Shading with acrylic paint can make your artwork look more lifelike and three-dimensional. Shading is generally reserved for areas of dark or shadow in an image, so studying an inanimate object under light sources from a number of different angles can help you to see where the shadows should be placed in relation to an object in a painting. With acrylics, shadows can be created by mixing paint colors and by building layers.
Things You'll Need
Practice shading by drawing a circle on a sheet of paper with a pencil. Imagine that the circle is a three-dimensional sphere and there is a light shining onto it from the right-hand side. Shade the left-hand side of the circle using short pencil strokes. Following the curve of the circle, the pencil marks should be drawn so the short marks disperse in all directions. As your marks approach the invisible line separating the left and the right sides of the circle, ease off on the shading--apply less pressure on the pencil and allow more blank space between marks--so that the shaded area gradually becomes lighter. This will create the effect of a smooth, round surface. The left-hand side of the circle should be darkest, with the shading growing lighter toward the right-hand side of the circle. The shading should make the circle look like a sphere.
Mix a bold color of acrylic paint, such as red or blue, with white acrylic paint. Dip a large paintbrush into the mixture and paint a single stripe of color onto a sheet of paper. Add a small amount of the bold color to the mixed paint and again dip your paintbrush into it and paint a second stripe to the left of the first. The stripes should touch. Continue to add more bold-colored paint to the mix, each time dipping your brush and painting a stripe to the left of the previous stripe with the intensified pigment. Notice how this creates a shading effect across the page; the tone changes gradually from dark to light. Wash your brush thoroughly, pat it dry but maintain a little bit of wetness in the brush, and gently move it across the stripes to blend them.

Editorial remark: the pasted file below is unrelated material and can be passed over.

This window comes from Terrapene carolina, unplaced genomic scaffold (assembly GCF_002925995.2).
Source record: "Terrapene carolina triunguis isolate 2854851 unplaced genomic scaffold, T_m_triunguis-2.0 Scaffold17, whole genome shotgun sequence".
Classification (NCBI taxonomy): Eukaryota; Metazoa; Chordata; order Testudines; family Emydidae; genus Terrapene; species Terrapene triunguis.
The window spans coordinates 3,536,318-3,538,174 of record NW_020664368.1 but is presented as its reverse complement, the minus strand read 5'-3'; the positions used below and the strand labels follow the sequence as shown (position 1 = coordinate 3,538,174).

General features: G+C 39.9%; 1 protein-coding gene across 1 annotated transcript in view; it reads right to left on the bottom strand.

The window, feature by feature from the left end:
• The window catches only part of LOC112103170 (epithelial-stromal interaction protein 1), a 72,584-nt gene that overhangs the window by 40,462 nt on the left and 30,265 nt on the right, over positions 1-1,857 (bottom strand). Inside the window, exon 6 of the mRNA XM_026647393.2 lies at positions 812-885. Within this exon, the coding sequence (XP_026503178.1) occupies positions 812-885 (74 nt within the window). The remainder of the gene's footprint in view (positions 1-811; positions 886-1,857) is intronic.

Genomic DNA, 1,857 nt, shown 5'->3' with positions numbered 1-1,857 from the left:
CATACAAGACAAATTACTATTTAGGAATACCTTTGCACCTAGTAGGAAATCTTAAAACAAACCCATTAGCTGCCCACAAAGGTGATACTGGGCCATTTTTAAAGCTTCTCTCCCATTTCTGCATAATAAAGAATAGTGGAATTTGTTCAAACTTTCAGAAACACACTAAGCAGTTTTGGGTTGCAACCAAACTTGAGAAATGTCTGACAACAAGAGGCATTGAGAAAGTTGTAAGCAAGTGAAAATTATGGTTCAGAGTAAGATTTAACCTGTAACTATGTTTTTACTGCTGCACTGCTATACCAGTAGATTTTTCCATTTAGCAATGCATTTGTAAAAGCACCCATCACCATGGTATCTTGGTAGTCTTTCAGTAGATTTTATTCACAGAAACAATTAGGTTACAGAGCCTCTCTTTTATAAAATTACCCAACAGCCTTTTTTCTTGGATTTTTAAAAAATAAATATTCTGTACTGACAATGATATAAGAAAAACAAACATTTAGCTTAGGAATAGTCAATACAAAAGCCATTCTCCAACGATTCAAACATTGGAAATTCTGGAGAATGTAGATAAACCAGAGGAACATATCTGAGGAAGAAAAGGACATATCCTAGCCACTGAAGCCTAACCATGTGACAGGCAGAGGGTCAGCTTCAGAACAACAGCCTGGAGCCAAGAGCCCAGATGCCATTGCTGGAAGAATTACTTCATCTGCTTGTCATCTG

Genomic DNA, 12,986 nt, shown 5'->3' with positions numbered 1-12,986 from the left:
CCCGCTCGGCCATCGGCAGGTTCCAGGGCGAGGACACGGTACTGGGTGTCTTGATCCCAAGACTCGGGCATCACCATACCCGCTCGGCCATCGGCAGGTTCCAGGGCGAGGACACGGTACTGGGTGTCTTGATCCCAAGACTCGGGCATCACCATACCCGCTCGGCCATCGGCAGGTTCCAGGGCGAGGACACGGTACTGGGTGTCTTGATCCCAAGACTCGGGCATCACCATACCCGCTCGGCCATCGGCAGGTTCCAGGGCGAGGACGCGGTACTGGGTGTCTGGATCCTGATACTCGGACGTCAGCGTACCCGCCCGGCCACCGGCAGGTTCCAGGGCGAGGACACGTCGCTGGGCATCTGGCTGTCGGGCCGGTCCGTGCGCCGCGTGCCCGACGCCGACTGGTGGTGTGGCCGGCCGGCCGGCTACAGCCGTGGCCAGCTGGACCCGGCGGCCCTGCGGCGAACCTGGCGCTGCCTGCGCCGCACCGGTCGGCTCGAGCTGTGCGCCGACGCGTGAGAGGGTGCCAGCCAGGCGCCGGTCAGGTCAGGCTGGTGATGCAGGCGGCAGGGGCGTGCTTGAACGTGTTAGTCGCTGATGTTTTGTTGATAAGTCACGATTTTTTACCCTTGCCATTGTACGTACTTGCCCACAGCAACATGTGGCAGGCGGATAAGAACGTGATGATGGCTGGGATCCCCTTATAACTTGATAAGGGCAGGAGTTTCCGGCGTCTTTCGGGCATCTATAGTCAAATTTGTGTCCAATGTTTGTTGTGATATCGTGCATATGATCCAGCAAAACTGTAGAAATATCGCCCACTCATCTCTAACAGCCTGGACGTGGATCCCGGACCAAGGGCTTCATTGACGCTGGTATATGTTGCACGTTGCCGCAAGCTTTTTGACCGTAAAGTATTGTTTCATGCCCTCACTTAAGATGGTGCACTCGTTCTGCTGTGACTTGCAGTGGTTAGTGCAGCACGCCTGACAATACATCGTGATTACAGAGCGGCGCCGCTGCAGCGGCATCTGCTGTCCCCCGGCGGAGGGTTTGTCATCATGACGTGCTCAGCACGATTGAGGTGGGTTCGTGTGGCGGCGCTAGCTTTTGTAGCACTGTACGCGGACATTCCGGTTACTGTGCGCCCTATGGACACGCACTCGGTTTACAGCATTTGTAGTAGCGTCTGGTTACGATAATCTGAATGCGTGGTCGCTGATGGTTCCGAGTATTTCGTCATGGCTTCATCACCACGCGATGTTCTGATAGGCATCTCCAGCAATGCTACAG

Choose an inanimate object to paint, such as an apple or an ornament, and position a light source to face the object. Observe the locations of dark and light on the object. Using the practiced techniques, paint the object on the canvas by building up bolder colors and tones of acrylic paint for the shaded areas. Move from lighter shades to darker shades when painting to avoid making the highlighted areas of the painting appear "muddy." With a clean and slightly wet paintbrush, blend the shades while the paint is still damp; be careful to do this before the paint thoroughly dries, as acrylic paint tends to dry quickly. Use several layers of paint to accentuate specific highlights and shadows. For these details, allow each layer of paint to dry before applying more paint.